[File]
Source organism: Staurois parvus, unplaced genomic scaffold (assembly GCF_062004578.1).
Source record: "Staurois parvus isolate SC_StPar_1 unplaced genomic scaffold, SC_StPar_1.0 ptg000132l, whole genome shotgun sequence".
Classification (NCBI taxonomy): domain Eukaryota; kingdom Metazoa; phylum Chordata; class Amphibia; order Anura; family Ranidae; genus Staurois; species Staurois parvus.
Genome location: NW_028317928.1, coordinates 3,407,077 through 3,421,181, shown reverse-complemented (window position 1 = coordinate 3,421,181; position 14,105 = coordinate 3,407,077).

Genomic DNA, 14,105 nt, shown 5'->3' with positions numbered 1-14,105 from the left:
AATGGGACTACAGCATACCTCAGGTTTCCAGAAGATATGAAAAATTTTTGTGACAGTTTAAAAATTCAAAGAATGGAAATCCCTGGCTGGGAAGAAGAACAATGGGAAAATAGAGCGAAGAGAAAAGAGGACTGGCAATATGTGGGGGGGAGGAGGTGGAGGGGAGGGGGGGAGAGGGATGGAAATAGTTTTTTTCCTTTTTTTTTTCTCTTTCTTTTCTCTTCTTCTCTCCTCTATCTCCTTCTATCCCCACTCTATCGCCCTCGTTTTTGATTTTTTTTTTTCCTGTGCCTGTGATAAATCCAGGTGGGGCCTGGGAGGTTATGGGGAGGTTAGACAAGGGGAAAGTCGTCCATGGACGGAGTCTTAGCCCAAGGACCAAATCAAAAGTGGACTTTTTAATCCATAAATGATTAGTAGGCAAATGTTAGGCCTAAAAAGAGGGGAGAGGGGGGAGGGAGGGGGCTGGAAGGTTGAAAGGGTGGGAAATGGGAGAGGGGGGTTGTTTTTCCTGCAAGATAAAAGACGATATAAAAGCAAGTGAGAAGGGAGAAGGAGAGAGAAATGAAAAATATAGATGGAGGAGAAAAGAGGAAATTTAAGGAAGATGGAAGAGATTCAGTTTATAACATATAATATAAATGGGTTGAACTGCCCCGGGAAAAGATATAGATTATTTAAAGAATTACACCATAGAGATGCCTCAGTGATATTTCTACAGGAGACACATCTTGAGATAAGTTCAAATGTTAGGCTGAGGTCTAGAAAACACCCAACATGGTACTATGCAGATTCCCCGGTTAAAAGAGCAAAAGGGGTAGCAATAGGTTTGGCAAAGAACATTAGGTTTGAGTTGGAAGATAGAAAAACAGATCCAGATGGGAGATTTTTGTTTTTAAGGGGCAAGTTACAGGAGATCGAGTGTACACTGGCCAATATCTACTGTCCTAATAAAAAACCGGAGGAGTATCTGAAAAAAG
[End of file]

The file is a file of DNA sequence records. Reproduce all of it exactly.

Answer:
Source organism: Staurois parvus, unplaced genomic scaffold (assembly GCF_062004578.1).
Source record: "Staurois parvus isolate SC_StPar_1 unplaced genomic scaffold, SC_StPar_1.0 ptg000132l, whole genome shotgun sequence".
Classification (NCBI taxonomy): domain Eukaryota; kingdom Metazoa; phylum Chordata; class Amphibia; order Anura; family Ranidae; genus Staurois; species Staurois parvus.
Genome location: NW_028317928.1, coordinates 3,407,077 through 3,421,181, shown reverse-complemented (window position 1 = coordinate 3,421,181; position 14,105 = coordinate 3,407,077).

Genomic DNA, 14,105 nt, shown 5'->3' with positions numbered 1-14,105 from the left:
AATGGGACTACAGCATACCTCAGGTTTCCAGAAGATATGAAAAATTTTTGTGACAGTTTAAAAATTCAAAGAATGGAAATCCCTGGCTGGGAAGAAGAACAATGGGAAAATAGAGCGAAGAGAAAAGAGGACTGGCAATATGTGGGGGGGAGGAGGTGGAGGGGAGGGGGGGAGAGGGATGGAAATAGTTTTTTTCCTTTTTTTTTTCTCTTTCTTTTCTCTTCTTCTCTCCTCTATCTCCTTCTATCCCCACTCTATCGCCCTCGTTTTTGATTTTTTTTTTTCCTGTGCCTGTGATAAATCCAGGTGGGGCCTGGGAGGTTATGGGGAGGTTAGACAAGGGGAAAGTCGTCCATGGACGGAGTCTTAGCCCAAGGACCAAATCAAAAGTGGACTTTTTAATCCATAAATGATTAGTAGGCAAATGTTAGGCCTAAAAAGAGGGGAGAGGGGGGAGGGAGGGGGCTGGAAGGTTGAAAGGGTGGGAAATGGGAGAGGGGGGTTGTTTTTCCTGCAAGATAAAAGACGATATAAAAGCAAGTGAGAAGGGAGAAGGAGAGAGAAATGAAAAATATAGATGGAGGAGAAAAGAGGAAATTTAAGGAAGATGGAAGAGATTCAGTTTATAACATATAATATAAATGGGTTGAACTGCCCCGGGAAAAGATATAGATTATTTAAAGAATTACACCATAGAGATGCCTCAGTGATATTTCTACAGGAGACACATCTTGAGATAAGTTCAAATGTTAGGCTGAGGTCTAGAAAACACCCAACATGGTACTATGCAGATTCCCCGGTTAAAAGAGCAAAAGGGGTAGCAATAGGTTTGGCAAAGAACATTAGGTTTGAGTTGGAAGATAGAAAAACAGATCCAGATGGGAGATTTTTGTTTTTAAGGGGCAAGTTACAGGAGATCGAGTGTACACTGGCCAATATCTACTGTCCTAATAAAAAACCGGAGGAGTATCTGAAAAAAG